During the month of December, I usually wear my Santa hat in public. This leads to a lot of attention and fun, especially the closer we get to Christmas.
Two weeks ago, I shot the Fairview vs. Fayette boys high school basketball game. I usually position myself underneath one of the goals. For home games, there are stands on one end, so I am able to sit while shooting the game. This is much easier on me physically.
During the game, a woman came up to me and said, “Hey, a girl over there is trying to get your attention.” I thanked her. Looking at the far end of the ends of the stands, I noticed a young woman with down syndrome wildly waving her hands and arms at me, trying to get “Santa’s” attention. I waved back at her, and she was quite excited over Santa’s response. We traded waves and “I love you” hand signs the rest of the game. Afterward, I walked over to where she was standing. She was thrilled that Santa was speaking to her, so much so that my presence rendered her speechless. I said to her, “Would it be okay if I gave you a hug?” I thought, “surely, she would want a hug from Santa.” Instead, my request freaked her out. She quickly retreated to the safety of her caretaker. I told her, “that’s okay, you don’t have to hug me.” My daughter Bethany, who also has down syndrome, was standing next to me. Bethany said to the girl, “I will give you a hug.” The girl was fine with that, so she and Bethany hugged and that was that.
This reminded me that it is always best to ask someone first before hugging or touching them. Personal space should always be respected. Several years ago, I was shooting a game at the same gym. A young mother came up to talk to me about taking photographs of her son. He played on the basketball team. As we sat there talking, she placed her hand on my leg. I don’t think she meant anything by it — I am old enough to be her father/grandfather. That said, I was quite uncomfortable the whole time we were talking. Of course, I spun a completely different story to Polly. “Hey, this hot woman was hitting on me. She put her hand on my leg!” Polly wasn’t buying it . . . Ah, the fantasies of old men.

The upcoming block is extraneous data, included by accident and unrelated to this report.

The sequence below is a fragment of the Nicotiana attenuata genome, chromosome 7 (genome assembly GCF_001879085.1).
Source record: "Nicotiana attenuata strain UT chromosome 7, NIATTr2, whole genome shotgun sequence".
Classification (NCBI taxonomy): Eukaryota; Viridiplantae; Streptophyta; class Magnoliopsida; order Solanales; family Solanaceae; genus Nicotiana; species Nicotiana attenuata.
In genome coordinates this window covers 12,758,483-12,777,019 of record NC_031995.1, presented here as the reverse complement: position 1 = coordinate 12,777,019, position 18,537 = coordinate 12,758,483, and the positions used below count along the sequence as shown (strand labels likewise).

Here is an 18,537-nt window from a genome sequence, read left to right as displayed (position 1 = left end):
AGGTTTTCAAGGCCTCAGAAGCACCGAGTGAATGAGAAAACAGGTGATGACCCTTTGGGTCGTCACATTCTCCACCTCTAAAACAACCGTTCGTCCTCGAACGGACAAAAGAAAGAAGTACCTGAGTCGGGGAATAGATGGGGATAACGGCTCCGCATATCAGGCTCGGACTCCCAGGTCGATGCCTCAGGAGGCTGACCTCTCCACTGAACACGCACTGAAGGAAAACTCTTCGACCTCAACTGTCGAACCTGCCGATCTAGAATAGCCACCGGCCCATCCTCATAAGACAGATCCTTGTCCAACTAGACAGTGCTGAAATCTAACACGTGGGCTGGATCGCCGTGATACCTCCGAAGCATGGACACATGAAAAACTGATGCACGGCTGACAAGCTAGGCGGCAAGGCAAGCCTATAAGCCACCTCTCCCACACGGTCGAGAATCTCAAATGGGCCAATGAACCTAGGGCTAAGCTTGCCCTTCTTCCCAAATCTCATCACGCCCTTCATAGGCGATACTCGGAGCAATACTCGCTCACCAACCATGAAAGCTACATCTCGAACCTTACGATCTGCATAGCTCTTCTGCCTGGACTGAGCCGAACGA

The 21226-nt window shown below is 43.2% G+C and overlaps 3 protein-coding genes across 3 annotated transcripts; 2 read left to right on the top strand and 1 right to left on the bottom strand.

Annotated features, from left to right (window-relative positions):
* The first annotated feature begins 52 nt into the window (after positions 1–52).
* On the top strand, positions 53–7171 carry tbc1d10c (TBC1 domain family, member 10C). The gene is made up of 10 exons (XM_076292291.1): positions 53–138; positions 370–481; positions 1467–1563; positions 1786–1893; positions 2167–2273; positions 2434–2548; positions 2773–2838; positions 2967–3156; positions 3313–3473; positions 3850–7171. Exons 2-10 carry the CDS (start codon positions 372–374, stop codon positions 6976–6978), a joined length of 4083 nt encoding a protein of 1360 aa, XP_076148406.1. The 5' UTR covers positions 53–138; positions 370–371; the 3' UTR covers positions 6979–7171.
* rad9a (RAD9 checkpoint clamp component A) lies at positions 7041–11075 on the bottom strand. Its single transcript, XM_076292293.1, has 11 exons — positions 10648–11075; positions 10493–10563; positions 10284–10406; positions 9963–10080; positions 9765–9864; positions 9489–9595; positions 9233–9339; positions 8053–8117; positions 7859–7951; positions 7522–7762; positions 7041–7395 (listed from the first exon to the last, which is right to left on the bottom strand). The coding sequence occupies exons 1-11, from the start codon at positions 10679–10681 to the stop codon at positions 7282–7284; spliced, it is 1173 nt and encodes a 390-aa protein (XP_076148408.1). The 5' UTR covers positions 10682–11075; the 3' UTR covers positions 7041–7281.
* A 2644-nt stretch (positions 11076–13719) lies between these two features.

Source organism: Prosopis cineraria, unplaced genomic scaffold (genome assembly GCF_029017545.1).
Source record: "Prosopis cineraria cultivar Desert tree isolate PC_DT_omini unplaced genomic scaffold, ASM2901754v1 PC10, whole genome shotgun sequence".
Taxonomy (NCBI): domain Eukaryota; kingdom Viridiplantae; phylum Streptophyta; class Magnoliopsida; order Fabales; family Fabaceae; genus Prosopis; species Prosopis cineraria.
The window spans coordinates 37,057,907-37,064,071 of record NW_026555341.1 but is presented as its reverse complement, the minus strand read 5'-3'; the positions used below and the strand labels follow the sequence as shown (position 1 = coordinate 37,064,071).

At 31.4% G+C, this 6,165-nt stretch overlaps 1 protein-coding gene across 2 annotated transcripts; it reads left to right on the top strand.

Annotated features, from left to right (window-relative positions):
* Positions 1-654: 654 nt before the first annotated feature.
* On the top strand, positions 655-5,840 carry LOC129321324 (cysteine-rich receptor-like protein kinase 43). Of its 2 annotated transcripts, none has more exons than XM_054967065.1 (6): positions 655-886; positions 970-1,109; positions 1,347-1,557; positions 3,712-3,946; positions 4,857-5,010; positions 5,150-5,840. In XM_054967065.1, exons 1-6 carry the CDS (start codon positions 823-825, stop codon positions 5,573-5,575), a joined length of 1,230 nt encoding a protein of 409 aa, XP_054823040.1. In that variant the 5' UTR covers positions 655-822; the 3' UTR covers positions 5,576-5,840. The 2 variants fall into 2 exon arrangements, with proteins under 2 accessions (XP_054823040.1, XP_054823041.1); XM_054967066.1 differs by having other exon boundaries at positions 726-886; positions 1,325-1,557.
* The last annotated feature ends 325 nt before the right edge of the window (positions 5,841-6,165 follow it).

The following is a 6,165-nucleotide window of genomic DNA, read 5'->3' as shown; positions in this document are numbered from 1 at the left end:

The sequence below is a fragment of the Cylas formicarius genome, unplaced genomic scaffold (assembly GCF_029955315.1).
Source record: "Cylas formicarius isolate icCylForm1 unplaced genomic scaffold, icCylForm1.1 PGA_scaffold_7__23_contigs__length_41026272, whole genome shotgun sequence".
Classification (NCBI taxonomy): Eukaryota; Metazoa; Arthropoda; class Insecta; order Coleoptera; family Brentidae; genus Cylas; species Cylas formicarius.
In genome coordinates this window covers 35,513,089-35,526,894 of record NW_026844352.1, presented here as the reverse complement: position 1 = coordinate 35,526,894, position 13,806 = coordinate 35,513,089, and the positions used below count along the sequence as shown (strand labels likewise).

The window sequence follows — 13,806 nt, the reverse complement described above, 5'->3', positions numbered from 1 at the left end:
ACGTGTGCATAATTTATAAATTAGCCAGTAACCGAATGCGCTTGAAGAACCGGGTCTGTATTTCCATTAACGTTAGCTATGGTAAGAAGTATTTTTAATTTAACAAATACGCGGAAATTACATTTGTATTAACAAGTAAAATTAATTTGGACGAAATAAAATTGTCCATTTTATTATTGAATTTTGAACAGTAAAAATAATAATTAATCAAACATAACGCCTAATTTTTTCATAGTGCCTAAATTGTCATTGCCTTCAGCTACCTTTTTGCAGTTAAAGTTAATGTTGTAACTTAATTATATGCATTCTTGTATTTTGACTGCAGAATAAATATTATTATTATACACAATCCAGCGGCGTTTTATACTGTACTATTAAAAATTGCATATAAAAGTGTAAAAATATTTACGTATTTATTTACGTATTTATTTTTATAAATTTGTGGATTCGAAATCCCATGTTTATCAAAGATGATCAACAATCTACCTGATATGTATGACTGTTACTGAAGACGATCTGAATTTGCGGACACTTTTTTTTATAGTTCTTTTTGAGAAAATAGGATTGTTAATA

Let this post be a reminder that we should always ask permission before touching others, particularly people we don’t know.
About Bruce Gerencser
Bruce Gerencser, 62, lives in rural Northwest Ohio with his wife of 41 years. He and his wife have six grown children and twelve grandchildren. Bruce pastored Evangelical churches for twenty-five years in Ohio, Texas, and Michigan. Bruce left the ministry in 2005, and in 2008 he left Christianity. Bruce is now a humanist and an atheist. For more information about Bruce, please read the About page.
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Very timely post.
And DON’T make your children hug Aunt Bessie or Uncle Joe or any other relative. It should always be up to the child and they should know you will back them up when they don’t want to hug someone.
I teach defensive tactics and self defense/awareness courses. As an instructor, I always ask permission to touch. Even though people have chosen to be in my class, asking permission shows respect and gains trust. This is especially true with females.
Growing up in church, people touched each other all of the time. From the outside, looking in, it is weird. While there, though, it seemed normal. I still find myself touching a shoulder or patting someone on the back without asking, every once in a while. Some habits are hard to break.
Ever since I had fibro, I cannot stand to be touched. Even little touches are painful. It’s amazing how many people touch without asking first. I’d never noticed before.
I have days (weeks) when I can’t stand for people to touch me. Polly understands, as do my children. Grandchildren, not so much. Sometimes, I just have to not-grin and bear it. If one of my children see what is going on they will tell their child to take it easy on Gramps.?